Blum ‘Infill’ Planes




I’m very happy to introduce the Blum Tool Co version of an infill plane. From the time I first developed my planes, I have had in mind that they would be a great candidate to make as infills. That is basically how I make the wooden versions. The sole and sides are joined, and then the center ‘infill’ is added. The only real difference now is that I am using an O-1,  1/4″ tool steel sole, and 3/16″ brass sides.

I am using mesquite for the infill. Not a traditional infill wood, but then mine is not a traditional infill plane. Mesquite seems like a perfect wood to use on the infill. You want a wood that has very low shrinkage and swelling. Mesquite nearly tops the chart in that category compared to any other wood in the world. It also has a very low shrinkage differential between the radial and tangential dimensions. I also think it is a beautiful wood and contrasts really nicely with the brass.

This combination makes one heck of a smoothing plane. If you like some extra mass, then this plane is for you. Here are the vital statistics: 10″ long, 2  1/4″ A-2 steel blade, 5 lbs, 2 oz. It has the same options as all the other Blum planes. Namely, 42° or 47° cut angles, straight frog or cambered frog, and a scraper frog can be substituted. It also comes with its own sharpening jig.

I plan on making more versions of my infills as time goes on. This smoother will be available with steel sides in the near future. The next size to make will be the 5 1/2.

When this plane is set up with a cambered frog, you can smooth boards with no plane tracks. You can set the chipbreak gap without moving any settings or removing any parts. You can sharpen the blade quickly using the supplied jig and never have to grind the blade. You can adjust the setting to a hairsbreath in just seconds. And you will have the mass to power through any board. It’s a heck of a plane.

Not another holdfast!

Well, no. Let’s call it an ‘ Adjustable Bench Hold-down’.

My version is based on a design from the turn of the 19th century. The slide arm is adjustable 6″, so it will clamp anywhere from 9″ to 15″ from the shaft. It uses a 3/4″ diameter hole in the bench top. The clamping pad is 2″ round hard maple.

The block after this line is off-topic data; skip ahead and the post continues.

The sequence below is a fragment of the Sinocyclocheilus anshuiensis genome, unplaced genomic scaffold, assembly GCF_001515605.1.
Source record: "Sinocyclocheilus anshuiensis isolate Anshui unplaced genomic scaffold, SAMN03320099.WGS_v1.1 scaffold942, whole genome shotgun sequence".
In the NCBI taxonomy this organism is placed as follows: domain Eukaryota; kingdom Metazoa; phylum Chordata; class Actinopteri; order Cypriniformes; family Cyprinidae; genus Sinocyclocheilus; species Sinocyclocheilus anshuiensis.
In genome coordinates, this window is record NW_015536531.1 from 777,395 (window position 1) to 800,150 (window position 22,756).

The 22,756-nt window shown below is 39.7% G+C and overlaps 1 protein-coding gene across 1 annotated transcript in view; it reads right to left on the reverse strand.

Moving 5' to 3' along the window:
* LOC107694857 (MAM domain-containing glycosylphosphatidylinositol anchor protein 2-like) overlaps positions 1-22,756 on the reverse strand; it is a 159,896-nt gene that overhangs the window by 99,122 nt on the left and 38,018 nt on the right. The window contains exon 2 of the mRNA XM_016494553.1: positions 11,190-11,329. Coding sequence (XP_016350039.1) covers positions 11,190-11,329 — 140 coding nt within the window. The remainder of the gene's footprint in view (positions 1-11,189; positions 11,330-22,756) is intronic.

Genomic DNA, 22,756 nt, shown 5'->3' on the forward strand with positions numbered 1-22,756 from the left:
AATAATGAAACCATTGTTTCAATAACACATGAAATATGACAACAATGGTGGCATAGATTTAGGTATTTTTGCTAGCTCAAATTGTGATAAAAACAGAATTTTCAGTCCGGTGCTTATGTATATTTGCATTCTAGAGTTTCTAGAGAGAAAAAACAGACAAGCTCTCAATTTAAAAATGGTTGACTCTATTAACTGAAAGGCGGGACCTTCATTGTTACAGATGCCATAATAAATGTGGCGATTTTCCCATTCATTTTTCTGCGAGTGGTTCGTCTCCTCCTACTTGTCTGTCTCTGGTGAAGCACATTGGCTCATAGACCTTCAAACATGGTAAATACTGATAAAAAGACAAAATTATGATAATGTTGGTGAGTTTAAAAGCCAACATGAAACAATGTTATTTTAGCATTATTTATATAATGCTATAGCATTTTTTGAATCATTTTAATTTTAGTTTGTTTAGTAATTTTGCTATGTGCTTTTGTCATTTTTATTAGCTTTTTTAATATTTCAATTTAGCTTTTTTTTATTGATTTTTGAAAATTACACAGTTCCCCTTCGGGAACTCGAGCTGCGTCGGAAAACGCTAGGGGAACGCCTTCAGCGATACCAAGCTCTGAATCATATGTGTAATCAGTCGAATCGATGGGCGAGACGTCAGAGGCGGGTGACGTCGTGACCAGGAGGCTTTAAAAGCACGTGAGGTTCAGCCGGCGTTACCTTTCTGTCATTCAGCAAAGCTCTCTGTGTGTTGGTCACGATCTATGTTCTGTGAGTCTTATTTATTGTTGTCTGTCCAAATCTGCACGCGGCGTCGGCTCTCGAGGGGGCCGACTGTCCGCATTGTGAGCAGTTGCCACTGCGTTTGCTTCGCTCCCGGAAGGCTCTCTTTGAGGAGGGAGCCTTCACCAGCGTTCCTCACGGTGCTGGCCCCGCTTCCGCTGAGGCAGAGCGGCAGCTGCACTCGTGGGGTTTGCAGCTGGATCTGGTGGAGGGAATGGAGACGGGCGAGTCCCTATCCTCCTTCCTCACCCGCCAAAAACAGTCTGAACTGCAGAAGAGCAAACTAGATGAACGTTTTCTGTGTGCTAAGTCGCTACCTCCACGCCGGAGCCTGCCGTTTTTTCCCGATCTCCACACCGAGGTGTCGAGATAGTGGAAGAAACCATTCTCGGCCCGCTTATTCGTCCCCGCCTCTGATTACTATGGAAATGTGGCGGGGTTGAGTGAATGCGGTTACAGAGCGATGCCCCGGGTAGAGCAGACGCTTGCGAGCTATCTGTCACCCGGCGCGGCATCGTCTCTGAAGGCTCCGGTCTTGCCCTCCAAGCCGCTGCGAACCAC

As you can see, the hole needn’t be exactly 3/4″. It will work in square dog holes or holes 1″ and above. The whole device is very ruggedly built of steel and hard maple. No need to lay out your work on the bench top so it is’within reach ‘ of your holdfast. You have 6″ of adjustability here. No need to grab that hammer (or sledge) to set it.  The 5/8″ screw loosens and tightens very smoothly and can give just the right amount of pressure. No need to always have a back up pad to keep from marring your stock. Our pad is end grain hard maple.

Some other features I have noticed since working with it for the last few months is that it doesn’t tend to egg the hole in the bench top out as much as a holdfast which must be driven down and cocked every time it is set. It also holds well in benches as thin as 1 1/2″ . I tried it in a beam I had that was 5″ thick, so I don’t know what the upper limits might be.  With the arm extended out, I don;’t think it matters how thick the bench is.


New handles leads to ‘tool sleuthing’

Earlier this spring I decided to change the handles and knobs on my planes to a more traditional look. I have many old tools to model, so I picked some I thought were the most comfortable and took them home one evening. I had them all laid out on the kitchen table and was making tracings and patterns. On a plow plane by H. Wells, I noticed that the owners stamps on the front both had the same last name. I mentioned this and the names to my wife, who was in the other room on the computer. I wondered out loud whether the two were related.